Croatia’s railways are cheap and relatively reliable. However, Croatia’s railway network is quite extensive in many parts of the country. Moreover, on some main lines there are only a few trains per day.
From Germany to Croatia by train
Direct trains to Croatia are available mainly from Munich to Zagreb (twice a day). One train departs Munich around noon (12:17 in 2018) and reaches the capital of Croatia at 20:51, the other train is an overnight train.
In Zagreb, a Eurocity departs at 7 a.m. and arrives at the main station in Munich at 15:41. In addition, there is also an overnight connection.
Fares are around 118 euros one way (normal fare). However, there are very often savings fares available in advance, often even for less than 50 euros. The train is therefore an inexpensive way to get to Croatia. However, the connections from Zagreb to the coast (see below) are not the best. But you can change to a bus. The bus station in Zagreb is only a few hundred metres from the main train station.
All trains discussed above stop on the way in Ljubljana (Slovenia) and in Villach and Salzburg in Austria, among others.
From Austria to Croatia by train
There are relatively many connections, especially with changing trains. On the one hand, there is the rail connection from Villach via Ljubljana (Slovenia) to Zagreb, already discussed above. But you can also take a train further east from Graz via Maribor (Slovenia) to Zagreb.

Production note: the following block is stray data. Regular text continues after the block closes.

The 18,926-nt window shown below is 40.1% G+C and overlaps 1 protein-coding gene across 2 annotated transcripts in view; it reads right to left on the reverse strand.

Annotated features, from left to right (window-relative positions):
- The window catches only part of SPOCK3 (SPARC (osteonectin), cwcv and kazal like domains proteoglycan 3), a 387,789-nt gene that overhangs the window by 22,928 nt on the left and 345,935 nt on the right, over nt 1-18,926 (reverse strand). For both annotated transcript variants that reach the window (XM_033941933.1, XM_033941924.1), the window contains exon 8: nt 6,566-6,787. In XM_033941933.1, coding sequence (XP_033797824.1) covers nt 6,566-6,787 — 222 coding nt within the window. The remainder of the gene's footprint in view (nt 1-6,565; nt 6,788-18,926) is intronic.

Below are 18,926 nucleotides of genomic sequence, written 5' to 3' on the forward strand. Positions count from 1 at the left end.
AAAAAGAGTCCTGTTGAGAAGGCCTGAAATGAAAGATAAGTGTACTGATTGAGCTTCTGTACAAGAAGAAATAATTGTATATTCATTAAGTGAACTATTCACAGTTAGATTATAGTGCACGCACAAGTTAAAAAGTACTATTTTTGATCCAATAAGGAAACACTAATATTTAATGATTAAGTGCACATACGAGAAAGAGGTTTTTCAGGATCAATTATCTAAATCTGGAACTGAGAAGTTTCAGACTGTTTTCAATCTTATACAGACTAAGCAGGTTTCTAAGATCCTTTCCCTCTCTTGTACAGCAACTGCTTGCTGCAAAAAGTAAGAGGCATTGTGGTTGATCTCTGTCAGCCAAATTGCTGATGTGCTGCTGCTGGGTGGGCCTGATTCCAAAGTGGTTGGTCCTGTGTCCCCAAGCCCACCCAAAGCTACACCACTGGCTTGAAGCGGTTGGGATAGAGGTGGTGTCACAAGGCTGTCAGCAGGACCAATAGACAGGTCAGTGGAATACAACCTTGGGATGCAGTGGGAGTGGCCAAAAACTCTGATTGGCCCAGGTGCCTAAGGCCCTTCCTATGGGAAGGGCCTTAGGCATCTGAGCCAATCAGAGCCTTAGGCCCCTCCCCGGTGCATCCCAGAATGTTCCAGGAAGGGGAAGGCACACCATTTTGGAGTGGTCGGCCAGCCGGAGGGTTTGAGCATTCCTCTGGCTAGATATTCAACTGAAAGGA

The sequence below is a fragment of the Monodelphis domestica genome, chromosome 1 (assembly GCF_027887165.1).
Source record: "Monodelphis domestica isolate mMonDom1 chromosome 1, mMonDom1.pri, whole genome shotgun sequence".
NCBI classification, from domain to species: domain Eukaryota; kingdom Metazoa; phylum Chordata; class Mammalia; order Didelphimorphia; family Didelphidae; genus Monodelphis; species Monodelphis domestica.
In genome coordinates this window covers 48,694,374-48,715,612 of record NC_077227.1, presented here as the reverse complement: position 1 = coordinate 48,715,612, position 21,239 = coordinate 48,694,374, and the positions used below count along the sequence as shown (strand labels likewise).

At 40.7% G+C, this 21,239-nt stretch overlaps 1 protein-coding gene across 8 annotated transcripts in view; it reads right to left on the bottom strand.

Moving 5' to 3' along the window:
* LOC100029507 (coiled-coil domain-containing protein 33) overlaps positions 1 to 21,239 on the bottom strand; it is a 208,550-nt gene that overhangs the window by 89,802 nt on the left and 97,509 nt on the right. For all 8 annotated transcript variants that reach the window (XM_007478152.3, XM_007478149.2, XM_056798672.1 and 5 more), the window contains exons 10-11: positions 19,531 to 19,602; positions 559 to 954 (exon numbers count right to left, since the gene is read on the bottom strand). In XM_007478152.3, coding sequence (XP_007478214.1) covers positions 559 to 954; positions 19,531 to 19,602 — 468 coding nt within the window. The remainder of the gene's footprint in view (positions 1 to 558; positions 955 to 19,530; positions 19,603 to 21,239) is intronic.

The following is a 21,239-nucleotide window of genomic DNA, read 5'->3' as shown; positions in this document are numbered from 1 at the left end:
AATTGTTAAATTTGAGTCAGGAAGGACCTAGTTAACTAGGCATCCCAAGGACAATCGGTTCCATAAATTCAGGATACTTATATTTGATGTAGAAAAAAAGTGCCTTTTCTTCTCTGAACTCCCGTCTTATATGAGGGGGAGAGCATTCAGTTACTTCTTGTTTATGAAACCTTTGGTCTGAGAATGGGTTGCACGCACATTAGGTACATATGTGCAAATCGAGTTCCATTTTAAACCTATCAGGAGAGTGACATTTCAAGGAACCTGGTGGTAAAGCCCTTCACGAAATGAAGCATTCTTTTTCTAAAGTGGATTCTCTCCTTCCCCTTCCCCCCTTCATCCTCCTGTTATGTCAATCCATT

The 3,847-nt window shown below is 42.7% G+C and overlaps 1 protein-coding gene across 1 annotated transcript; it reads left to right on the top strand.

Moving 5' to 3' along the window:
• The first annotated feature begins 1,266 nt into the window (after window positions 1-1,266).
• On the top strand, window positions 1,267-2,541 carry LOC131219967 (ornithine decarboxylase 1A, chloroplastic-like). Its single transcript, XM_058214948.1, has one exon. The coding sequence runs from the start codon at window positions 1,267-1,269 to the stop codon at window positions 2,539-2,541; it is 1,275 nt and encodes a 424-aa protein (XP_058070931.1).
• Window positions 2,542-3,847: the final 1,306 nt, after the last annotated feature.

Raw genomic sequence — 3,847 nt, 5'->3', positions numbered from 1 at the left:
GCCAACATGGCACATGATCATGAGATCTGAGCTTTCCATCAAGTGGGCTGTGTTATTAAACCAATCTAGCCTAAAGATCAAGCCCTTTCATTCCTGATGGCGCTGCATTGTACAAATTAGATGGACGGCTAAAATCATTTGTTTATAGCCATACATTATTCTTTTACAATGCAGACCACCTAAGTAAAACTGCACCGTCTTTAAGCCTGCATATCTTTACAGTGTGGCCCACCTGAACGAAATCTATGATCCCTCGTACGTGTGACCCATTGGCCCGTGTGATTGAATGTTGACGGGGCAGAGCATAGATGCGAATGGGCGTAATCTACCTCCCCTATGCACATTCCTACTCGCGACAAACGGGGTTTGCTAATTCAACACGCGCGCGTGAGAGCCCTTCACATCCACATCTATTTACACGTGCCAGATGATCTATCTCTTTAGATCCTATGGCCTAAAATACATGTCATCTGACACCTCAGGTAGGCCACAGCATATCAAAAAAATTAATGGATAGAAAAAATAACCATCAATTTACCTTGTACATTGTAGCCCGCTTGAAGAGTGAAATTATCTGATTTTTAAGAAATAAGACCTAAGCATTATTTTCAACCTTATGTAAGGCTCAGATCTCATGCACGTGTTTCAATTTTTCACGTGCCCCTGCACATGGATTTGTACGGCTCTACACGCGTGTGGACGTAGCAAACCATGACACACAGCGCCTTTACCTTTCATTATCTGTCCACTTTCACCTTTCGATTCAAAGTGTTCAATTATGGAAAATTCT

Trains from the capital Zagreb to the coast
There are relatively many trains from Zagreb to the northern Adriatic. Further south, to Split, there are only about two trains a day from Zagreb. However, there are frequent long-distance buses from Zagreb to all major cities in Croatia. Most Croatians travel by long-distance bus much more often than by train.
There are some rail connections in Istria, for example between Rijeka and Pula. In addition, trains run, rather infrequently, from Rijeka on the Mediterranean to Slovenia (Ljubljana).
Other connections by train in Croatia
Rail connections in Croatia to the less touristy east of the country are somewhat better. A few trains a day go to the capital of Serbia, Belgrade. The larger cities in the east of the country, such as Osijek and Vinkovci, are also well integrated into the rail network.